PAGE 2 ANNOTATIONS NOVEMBER 1990 DICTA By Raymond Daniel Annotations Editor Though we kidded around about it before Criminal Procedure, there was no doubt in either of our minds that what had happened was a very serious matter. A woman, a friend of mine, had just been the victim of an assault and attempted robbery in the parking lot. It was broad daylight. Though she was able to laugh about it as she told me her story, we both realized that she could have been killed. And we, and those around us, realized that what had happened to her could have happened to any of us. Or to one of our friends. We can't allow this to happen. After learning of this incident, Dean Wilks acted immediately to beef up the school's security. This decision deserves our applause, but we can't let it stop there. The school's security needs to be monitored to ensure that students, faculty, staff and visitors may enter and exit our school without being assaulted. We can't expect our safety to rest solely with t...

Publication Title: Annotations
Source: The Portal to Texas History
Country/State of Publication: Texas, United States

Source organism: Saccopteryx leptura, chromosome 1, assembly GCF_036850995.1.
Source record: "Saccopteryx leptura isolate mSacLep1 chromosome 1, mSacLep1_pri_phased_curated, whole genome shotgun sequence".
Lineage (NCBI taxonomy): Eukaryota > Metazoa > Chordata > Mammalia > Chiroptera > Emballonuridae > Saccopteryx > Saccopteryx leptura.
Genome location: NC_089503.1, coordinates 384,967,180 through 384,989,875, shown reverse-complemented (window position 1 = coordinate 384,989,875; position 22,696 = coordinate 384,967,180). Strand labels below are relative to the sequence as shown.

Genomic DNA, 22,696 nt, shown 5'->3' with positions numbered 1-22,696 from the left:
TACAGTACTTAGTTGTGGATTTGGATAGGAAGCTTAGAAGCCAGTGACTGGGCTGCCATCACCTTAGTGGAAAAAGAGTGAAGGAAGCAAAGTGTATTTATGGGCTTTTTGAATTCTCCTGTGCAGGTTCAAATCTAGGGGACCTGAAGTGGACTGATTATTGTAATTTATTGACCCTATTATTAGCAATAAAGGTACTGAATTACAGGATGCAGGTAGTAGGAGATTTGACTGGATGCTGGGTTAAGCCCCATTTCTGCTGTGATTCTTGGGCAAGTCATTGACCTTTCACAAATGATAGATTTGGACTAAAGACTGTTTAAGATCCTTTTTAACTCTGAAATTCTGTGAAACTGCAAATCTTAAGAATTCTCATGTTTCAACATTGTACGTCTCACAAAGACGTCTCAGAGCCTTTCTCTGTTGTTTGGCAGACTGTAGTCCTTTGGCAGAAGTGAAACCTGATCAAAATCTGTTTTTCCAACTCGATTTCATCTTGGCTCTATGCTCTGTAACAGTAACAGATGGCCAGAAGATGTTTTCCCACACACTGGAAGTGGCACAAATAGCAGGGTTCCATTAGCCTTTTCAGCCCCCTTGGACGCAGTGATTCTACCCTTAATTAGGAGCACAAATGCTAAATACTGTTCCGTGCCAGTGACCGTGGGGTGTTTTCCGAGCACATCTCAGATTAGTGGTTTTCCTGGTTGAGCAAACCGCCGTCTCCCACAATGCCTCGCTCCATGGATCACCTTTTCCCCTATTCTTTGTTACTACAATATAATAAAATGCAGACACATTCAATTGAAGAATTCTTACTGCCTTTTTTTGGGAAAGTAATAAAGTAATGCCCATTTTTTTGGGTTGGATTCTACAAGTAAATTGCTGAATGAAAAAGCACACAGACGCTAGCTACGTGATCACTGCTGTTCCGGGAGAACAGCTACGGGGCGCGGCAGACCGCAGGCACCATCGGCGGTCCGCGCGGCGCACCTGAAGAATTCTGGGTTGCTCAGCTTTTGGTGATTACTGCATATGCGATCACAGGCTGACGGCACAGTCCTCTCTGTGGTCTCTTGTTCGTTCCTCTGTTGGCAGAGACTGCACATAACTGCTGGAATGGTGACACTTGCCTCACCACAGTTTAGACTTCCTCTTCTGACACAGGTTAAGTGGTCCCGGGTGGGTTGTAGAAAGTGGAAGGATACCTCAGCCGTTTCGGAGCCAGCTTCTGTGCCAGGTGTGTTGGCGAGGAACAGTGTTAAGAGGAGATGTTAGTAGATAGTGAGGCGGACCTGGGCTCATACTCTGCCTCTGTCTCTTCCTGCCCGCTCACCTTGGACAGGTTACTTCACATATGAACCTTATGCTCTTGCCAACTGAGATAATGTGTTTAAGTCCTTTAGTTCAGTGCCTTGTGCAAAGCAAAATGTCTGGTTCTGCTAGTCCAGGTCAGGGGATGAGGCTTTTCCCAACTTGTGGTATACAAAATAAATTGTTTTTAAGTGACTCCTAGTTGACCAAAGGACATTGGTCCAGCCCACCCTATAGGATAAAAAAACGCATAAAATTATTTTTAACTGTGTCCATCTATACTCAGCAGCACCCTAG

Page 3 [Newspaper Page] — Annotations — 1 November 1990

NOVEMBER 1990 ANNOTATIONS PAGE 3 South Texas Briefs Faculty-student committee seek student input The Faculty-Student Committee will be seeking input from student organizations of groups of students as part of the school's self-study. The study will be used in a report that the school will send to the American Association of Law Schools (AALS). Interviews will be conducted from 1:30-3:30 pm on Tuesday, Nov. 6 and from 3:30-5;30 and 7:15-8 pm on Wednesday, Nov. 7. Any student organization or group of students who wish to be part of the interview should contact Professor Jean Powers' secretary, Diane Lee, on the sixth floor. Page picks patent moot court team Jim Bennett, Joe Lanza, Nick Nicholas and Edie Premazon have been selected for the Giles Sutherland Rich Moot Court team, Professor Phillip Page has announced. The Rich competition deals with patent law. The team will compete in the regional competition this March in Houston. Delts honor Townes chapter, Pickering The E.E. Townes Se...